In the spring of 2012 US-born, Japan-based musician Will Long, otherwise known as Celer, embarked on a short tour of The Netherlands and Germany with Dutchmen Machinefabriek and Jan and Romke Kleefstra, accompanied at times by Anne-Chris Bakker and video artist Marco Douma (my review of their concert in The Hague can be found in the Fluid archives). During this time the core ‘gang of four’ found time for a day’s recording at a studio in the Frisian town of Gau. The edited results of this session have now been released on Monotype Records, with the name CMKK referring to the quartet of Celer, Machinefabriek, and the two Kleefstras. The album presents itself as a single long-form track, and although transitions between takes are clearly audible, the sense of one cohesive and coherent work prevails.
Romke Kleefstra once rebuffed my attempt to connect the music he makes with his brother and various collaborators to the stark and relentlessly flat Frisian landscape, pointing out (quite correctly) that the makers of so-called ‘landscape music’ are often based in cities. Well, “Gau” is both less and more than a landscape record: less, in the sense that a concrete picture of a particular identifiable place never quite emerges; more, in that the album could never be reduced to something as simple or obvious as an attempt to capture the essence of a given environment. Why bring up the notion of landscape at all, then? To me it just seems to be the best framework with which to convey a sense of what listening to “Gau” is like. It comes down to a certain impassiveness, a mute yet highly charged disposition behind the rattling Jazzmaster guitar, the quiet delivery of poetry, and the rumbling, inwardly-turned synths, samples and scrapes.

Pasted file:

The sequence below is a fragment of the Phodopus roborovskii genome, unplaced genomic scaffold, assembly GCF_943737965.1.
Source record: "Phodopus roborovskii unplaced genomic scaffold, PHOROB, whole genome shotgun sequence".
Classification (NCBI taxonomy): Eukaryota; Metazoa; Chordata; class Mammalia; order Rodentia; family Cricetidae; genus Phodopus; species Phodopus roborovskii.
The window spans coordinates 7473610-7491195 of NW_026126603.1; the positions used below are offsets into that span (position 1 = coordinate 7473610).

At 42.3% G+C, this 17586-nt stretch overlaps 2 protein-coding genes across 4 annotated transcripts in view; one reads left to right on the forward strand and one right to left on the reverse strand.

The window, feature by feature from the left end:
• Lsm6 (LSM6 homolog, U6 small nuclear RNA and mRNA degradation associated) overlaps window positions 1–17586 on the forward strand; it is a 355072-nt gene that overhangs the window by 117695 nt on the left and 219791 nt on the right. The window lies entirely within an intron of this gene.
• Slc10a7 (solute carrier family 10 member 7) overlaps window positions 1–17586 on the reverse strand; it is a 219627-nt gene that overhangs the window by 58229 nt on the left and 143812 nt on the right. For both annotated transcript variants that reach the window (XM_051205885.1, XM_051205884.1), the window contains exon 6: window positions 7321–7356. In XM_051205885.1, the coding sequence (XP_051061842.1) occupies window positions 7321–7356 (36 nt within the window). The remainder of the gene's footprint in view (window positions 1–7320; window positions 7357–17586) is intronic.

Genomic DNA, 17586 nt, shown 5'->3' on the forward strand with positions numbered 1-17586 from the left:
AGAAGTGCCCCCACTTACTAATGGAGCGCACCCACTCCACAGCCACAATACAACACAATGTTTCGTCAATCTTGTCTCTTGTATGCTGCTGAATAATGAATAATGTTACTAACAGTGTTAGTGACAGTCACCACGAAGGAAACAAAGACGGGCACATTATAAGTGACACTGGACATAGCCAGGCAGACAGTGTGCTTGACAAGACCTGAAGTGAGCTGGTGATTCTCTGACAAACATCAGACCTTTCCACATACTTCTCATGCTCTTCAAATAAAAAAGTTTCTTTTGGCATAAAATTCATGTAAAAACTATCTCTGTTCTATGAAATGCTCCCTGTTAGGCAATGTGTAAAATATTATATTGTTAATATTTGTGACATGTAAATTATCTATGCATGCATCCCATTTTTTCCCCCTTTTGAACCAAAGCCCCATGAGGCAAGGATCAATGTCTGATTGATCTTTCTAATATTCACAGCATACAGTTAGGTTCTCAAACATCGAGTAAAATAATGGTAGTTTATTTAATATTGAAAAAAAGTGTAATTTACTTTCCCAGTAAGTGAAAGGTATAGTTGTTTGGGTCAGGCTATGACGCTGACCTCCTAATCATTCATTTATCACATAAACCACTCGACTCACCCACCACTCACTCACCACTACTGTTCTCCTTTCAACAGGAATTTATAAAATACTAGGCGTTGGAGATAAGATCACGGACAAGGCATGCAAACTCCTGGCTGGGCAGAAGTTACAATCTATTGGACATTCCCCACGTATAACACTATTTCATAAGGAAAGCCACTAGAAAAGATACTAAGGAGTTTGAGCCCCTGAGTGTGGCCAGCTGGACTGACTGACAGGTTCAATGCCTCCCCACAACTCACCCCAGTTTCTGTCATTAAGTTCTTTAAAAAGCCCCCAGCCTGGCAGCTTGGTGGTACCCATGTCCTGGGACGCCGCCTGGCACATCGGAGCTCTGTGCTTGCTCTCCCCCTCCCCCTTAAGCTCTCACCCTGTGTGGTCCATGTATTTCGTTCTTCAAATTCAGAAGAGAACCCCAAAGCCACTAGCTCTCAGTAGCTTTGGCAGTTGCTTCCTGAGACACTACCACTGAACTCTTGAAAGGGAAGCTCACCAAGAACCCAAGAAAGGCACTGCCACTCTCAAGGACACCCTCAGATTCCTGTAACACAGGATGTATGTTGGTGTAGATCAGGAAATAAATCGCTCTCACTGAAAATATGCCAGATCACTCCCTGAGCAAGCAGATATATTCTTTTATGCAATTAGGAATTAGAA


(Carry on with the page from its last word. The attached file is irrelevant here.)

By “impassive”, I mean that “Gau” does not set out to create ‘special effects’ through the mimicking of landscape feelings or emotions, an intention usually signalled by the phrase “Inspired by…”. The philosopher Immanuel Kant captured these emotions well in his notion of the sublime, in which the sovereignty of the human subject is reaffirmed by the mighty grandeur of a landscape viewed from a safe distance. No such security is present in “Gau”. Rather, the nature in which the album is immersed begins at the point when such human subjectivity starts to break down. The voice of the “I” in Jan Kleefstra’s poetry struggles to distinguish itself from the buzzing of the wind; the radio voice of a Japanese woman bounces off the psyche in the same way, and to the same extent, as a fleeting round of birdsong. In the face of surging, indifferent nature, one’s own sense of self appears paper-thin. What “Gau” induces is not the sublime thrill of transcendence, but a shudder.
Rarely has Jan Kleefstra’s voice clung so barely to presence as it does on “Gau”, a phenomenon accentuated by the evasive, amorphous colours of Celer’s ambiances (and it is well worth getting hold of the CD edition to read the English translations of the poems). Machinefabriek’s contributions are everywhere yet nowhere, quietly disappearing into the general hubbub of things; the musical maturation he demonstrated on last year’s “Secret Photographs” continues apace. And Romke Kleefstra’s guitar billows like gusts of wind through an open door, rattling the frame. Anyone doubting that this form of music isn’t capable of producing truly significant works of art need only listen closely to “Gau” to be convinced otherwise; everyone else needs to just listen.